Most Biofortified Blog readers will have heard by now that glyphosate tolerant genetically engineered wheat has been found growing in a field in Oregon. There’s a lot of interesting details to consider, but for now we’ll start with a simple list of links to help you find reliable information as this story develops.
First, let’s look at some general information about regulation of agricultural biotechnology in the US. There are three agencies that cover different aspects:
- FDA covers aspects that involve human or animal safety. FDA’s Role in Regulating Safety of GE Foods.
- EPA covers plant incorporated protectants (PIPs for short, which refers to any compound produced in plants that may act as a pesticide, such as Bt). EPA’s Regulation of Biotechnology for Use in Pest Management.
- USDA covers aspects that involve agriculture (including consideration of natural resources), specifically plant health. Within USDA, the Animal and Plant Health Inspection Service (APHIS) is responsible for regulation of biotechnology, including shipping and field testing in their Permits, Notifications, and Petitions processes. APHIS’ Role in Biotechnology.
- The work of these three agencies is outlined in the Coordinated Framework for Regulation of Biotechnology. Summary of the Coordinated Framework.
For information in the case of glyphosate tolerant wheat found in Oregon, let’s go right to the source:
How have the three agencies (FDA, EPA, USDA) evaluated glyphosate tolerant wheat?
- The FDA reviewed glyphosate tolerant wheat back in 2004 and determined it had no food safety risk: MON 71800 (this is the only GE wheat that has been evaluated). They’ve evaluated a total of 23 glyphosate tolerant crops and found those to be safe as well (7 corn, 4 soybean, 4 canola, 3 cotton, 2 sugar beet, 1 wheat, 1 alfalfa, and 1 creeping bentgrass). Learn more about Submissions on Bioengineered New Plant Varieties and search the list of Completed Consultations on Bioengineered Foods.
- The EPA did not conduct a review, because the glyphosate tolerance trait does not include a plant incorporated protectant. However, they have evaluated glyphosate and found it to be safe when used within guidelines. View the Chemical Search page for Glyphosate.
- APHIS approved multiple field tests of glyphosate tolerant wheat. Look up field trials in the VA Tech database for USDA Field Tests of GM Crops. There is also a database for Crops No Longer Regulated By USDA (Petitions for De-Regulation). A petition was submitted by Monsanto for glyphosate tolerant wheat, but it was withdrawn: 04-068-01p.
Here are some responses from stakeholders:
- National Association of Wheat Growers and U.S. Wheat Associates: NAWG/USW Statement in Response to APHIS Announcement
- Monsanto: Monsanto’s first Statement on USDA GM Wheat Report, followed by their GM Wheat information page, which will be updated periodically.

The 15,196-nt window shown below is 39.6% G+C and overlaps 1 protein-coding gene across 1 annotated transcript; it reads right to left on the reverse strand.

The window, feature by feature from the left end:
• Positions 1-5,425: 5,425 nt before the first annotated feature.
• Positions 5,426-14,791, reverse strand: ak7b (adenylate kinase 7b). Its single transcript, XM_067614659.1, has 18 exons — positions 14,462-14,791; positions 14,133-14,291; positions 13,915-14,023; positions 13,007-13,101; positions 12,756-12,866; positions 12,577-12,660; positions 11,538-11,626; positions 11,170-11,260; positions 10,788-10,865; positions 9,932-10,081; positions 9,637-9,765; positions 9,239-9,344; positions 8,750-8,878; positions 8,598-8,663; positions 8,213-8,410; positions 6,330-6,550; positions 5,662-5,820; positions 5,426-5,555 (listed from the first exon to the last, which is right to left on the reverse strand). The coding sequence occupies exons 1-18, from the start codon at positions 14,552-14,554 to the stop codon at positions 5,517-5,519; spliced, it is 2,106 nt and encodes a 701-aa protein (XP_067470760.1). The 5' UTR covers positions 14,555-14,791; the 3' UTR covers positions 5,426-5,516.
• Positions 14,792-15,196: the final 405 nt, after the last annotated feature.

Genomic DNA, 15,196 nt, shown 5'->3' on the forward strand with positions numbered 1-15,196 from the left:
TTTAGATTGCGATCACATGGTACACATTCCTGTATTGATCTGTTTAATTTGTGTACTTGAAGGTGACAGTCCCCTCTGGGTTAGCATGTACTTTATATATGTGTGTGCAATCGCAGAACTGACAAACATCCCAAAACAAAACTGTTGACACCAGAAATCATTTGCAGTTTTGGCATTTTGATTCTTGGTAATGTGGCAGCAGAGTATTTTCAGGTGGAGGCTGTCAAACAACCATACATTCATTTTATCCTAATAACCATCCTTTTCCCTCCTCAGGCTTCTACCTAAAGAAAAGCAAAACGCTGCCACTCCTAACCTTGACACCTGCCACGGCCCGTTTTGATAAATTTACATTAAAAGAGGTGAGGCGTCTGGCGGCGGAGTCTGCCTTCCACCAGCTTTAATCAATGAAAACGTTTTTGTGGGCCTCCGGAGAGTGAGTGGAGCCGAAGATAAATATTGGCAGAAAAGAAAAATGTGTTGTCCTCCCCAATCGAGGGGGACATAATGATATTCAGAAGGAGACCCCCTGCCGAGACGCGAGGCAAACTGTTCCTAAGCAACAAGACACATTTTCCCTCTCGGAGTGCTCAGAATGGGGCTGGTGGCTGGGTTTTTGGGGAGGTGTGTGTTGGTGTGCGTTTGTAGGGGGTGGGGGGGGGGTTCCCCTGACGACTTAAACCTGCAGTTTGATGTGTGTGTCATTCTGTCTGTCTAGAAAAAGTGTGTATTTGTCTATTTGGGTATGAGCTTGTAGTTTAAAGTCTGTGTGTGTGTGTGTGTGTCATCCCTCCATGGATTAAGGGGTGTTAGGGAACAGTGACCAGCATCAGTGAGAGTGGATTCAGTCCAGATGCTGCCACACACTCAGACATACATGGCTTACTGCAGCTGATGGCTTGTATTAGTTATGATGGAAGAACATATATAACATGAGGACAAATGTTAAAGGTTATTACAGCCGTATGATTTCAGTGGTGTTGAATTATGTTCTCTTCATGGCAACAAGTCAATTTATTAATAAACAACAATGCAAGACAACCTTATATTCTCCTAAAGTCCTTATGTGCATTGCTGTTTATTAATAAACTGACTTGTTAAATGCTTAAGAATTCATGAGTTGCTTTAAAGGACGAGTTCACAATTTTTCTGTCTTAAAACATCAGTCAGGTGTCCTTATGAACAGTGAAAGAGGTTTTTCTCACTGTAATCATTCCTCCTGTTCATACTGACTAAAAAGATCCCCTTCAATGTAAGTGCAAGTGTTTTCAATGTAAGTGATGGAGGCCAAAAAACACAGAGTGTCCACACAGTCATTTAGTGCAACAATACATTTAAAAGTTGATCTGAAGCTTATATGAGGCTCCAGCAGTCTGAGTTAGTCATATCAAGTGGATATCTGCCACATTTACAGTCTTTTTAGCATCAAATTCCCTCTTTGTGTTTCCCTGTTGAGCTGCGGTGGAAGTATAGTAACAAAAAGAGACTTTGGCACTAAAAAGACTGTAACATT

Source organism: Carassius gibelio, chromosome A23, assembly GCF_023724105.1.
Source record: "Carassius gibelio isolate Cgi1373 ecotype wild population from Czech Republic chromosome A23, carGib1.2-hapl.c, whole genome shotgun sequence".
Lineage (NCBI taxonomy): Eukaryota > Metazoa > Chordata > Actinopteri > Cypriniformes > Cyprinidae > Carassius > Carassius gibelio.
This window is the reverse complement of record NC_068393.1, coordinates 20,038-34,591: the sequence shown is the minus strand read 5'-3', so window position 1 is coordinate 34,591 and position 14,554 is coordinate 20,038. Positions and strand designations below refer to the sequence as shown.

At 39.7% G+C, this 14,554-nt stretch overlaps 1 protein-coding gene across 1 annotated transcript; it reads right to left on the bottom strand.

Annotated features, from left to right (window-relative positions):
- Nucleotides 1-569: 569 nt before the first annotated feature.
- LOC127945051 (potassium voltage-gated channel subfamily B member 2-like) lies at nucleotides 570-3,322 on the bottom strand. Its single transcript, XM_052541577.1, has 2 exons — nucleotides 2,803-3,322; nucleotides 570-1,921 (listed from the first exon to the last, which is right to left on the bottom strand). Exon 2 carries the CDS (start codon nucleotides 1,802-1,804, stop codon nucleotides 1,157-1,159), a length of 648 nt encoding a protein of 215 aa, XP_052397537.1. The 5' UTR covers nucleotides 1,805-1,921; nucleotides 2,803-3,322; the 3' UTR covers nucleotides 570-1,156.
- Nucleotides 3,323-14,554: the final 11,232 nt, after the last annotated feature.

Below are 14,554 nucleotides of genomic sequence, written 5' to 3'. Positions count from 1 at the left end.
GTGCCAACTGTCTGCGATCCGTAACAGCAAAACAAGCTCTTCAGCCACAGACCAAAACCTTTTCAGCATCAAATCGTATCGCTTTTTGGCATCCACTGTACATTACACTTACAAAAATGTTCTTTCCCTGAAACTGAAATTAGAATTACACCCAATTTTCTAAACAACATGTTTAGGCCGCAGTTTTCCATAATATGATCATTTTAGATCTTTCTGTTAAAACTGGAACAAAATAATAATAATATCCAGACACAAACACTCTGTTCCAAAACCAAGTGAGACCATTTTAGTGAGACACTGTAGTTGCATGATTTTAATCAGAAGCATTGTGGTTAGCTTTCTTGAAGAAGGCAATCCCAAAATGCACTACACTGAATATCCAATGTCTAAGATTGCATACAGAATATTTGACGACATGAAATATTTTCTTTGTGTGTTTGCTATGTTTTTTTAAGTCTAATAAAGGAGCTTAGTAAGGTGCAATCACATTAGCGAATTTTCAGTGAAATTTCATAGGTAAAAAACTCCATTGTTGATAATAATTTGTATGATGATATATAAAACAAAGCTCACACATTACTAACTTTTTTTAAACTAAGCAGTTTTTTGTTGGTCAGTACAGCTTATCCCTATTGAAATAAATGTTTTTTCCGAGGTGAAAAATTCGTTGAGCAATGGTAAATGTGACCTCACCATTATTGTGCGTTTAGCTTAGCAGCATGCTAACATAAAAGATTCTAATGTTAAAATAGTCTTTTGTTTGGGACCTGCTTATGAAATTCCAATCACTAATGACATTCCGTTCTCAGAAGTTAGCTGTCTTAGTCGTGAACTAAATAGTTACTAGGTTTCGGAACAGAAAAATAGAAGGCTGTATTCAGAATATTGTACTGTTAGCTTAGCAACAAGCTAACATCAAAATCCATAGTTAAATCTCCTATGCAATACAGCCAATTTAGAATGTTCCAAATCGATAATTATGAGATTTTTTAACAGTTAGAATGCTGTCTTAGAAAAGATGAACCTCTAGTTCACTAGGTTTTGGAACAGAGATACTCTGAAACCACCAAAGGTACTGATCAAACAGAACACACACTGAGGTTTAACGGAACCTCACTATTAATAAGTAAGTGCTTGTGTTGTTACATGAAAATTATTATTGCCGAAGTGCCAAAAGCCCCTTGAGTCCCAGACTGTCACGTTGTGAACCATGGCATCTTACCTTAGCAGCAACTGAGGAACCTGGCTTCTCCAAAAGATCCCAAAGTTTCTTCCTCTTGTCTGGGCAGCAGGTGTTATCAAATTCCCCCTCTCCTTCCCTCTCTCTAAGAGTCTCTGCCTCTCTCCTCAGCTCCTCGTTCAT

There have been a lot of news articles about the glyphosate tolerant wheat, with varying amounts of useful information. Here are just a few:
- AgriPulse: Unapproved GE wheat found in Oregon field
- NPR: GMO Wheat Found In Oregon Field. How Did It Get There?
- The New York Times: Modified Wheat Is Discovered in Oregon
So far, the announcement has had some effects on trade. Japan and a few other countries have suspended imports of wheat, despite there being no safety concern. The United States exports approximately half of its wheat, and is the biggest supplier of this commodity in the international market.
- Washington Post: Japan suspends wheat imports from Pacific Northwest after modified wheat discovered in Oregon
- The Guardian: Asia curbs US imports of wheat after genetically modified sample found
- Reuters: US genetically modified wheat stokes fears, Japan cancels tender
There is not a lot of information in the scientific literature on glyphosate tolerant wheat. Here are a few articles that readers may find interesting.
- The composition of grain and forage from glyphosate tolerant wheat MON 71800 is equivalent to that of conventional wheat (Triticum aestivum L.) published in 2004 by Monsanto researchers.
- A comparative risk assessment of genetically engineered, mutagenic, and conventional wheat production systems published in 2005 by independent researchers. This study found that both transgenic herbicide tolerant wheat and mutagenized herbicide tolerant wheat have reduced impact on the environment and human health compared to the herbicides typically used on wheat at the time.
- Glyphosate inhibits rust diseases in glyphosate-resistant wheat and soybean published in 2005 by Monsanto researchers.
- Influence of glyphosate, crop volunteer and root pathogens on glyphosate-resistant wheat under controlled environmental conditions published in 2009 by independent researchers. This study found that glyphosate tolerant wheat was “not inherently more susceptible to root pathogens than [glyphosate susceptible barieties], and application of glyphosate did not increase root disease”. However, to avoid synergistic effects of glyphosate with soil pathogens, glyphosate should be applied 2-3 weeks before planting wheat to remove volunteer crops.
As the story develops, I will be covering it in more depth, and I will update this article with more information as it comes out.